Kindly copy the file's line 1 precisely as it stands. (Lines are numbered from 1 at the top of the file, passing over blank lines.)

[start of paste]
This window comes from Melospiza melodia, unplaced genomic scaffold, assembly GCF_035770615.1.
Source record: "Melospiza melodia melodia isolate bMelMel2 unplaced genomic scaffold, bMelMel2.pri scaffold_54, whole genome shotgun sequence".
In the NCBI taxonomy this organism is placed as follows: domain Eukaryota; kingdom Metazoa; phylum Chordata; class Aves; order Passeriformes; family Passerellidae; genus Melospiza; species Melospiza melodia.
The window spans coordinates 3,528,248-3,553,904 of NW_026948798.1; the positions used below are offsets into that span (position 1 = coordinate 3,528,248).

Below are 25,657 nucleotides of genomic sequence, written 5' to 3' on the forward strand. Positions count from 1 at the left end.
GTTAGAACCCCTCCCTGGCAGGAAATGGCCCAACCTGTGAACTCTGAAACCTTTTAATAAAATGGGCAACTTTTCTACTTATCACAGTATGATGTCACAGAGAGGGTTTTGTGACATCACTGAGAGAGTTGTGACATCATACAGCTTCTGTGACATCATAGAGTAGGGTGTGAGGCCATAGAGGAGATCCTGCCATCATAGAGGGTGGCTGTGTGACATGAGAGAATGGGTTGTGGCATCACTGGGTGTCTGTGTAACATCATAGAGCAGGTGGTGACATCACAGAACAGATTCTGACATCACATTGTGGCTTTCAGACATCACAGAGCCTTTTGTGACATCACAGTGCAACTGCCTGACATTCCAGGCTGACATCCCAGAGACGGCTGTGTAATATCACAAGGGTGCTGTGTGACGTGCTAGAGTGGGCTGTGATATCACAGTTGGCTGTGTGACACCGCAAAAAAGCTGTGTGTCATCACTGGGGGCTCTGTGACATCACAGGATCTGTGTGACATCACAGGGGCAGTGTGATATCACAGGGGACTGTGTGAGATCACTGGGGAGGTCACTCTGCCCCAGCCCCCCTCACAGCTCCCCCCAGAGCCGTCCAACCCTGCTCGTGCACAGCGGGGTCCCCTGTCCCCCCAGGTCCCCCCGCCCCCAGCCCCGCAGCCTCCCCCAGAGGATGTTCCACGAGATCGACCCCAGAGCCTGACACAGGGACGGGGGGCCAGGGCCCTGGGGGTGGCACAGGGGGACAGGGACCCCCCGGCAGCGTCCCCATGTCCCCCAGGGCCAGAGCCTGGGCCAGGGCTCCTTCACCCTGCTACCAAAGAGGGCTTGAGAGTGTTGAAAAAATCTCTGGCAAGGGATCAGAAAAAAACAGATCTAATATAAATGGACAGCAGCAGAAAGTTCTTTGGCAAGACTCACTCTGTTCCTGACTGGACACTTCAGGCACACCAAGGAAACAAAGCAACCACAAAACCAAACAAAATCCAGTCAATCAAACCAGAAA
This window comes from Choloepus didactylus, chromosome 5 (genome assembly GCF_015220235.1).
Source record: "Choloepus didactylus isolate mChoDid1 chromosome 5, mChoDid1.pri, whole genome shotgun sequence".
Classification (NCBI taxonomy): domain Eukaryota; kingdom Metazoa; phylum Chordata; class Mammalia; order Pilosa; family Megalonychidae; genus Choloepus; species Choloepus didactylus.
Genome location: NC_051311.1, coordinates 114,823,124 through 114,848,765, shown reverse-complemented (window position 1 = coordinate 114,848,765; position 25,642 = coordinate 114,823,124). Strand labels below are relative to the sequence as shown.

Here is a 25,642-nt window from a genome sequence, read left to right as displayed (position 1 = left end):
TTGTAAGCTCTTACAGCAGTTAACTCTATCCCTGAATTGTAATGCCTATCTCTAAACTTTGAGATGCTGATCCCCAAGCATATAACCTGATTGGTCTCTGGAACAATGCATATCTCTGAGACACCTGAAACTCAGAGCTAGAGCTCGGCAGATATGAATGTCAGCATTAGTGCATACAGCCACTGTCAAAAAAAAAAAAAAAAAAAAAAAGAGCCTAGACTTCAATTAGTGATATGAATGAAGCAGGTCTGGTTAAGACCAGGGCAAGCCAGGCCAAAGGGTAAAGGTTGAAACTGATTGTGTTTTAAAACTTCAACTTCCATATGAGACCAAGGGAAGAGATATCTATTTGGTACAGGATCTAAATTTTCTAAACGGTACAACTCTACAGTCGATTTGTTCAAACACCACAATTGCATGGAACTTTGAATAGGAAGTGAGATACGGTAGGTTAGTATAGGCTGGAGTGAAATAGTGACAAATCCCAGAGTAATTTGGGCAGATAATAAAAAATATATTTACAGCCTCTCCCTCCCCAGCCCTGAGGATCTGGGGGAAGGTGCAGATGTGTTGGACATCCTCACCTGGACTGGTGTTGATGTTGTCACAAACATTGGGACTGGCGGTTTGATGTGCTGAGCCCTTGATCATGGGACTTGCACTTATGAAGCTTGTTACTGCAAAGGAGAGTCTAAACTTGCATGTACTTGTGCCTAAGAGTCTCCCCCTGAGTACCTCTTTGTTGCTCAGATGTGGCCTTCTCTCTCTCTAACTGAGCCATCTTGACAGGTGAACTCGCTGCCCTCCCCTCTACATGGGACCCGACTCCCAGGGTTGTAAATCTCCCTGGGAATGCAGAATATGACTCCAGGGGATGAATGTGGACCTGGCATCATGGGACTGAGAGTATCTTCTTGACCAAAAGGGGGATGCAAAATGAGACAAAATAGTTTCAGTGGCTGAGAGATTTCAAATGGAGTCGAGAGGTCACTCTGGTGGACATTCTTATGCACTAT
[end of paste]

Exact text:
This window comes from Melospiza melodia, unplaced genomic scaffold, assembly GCF_035770615.1.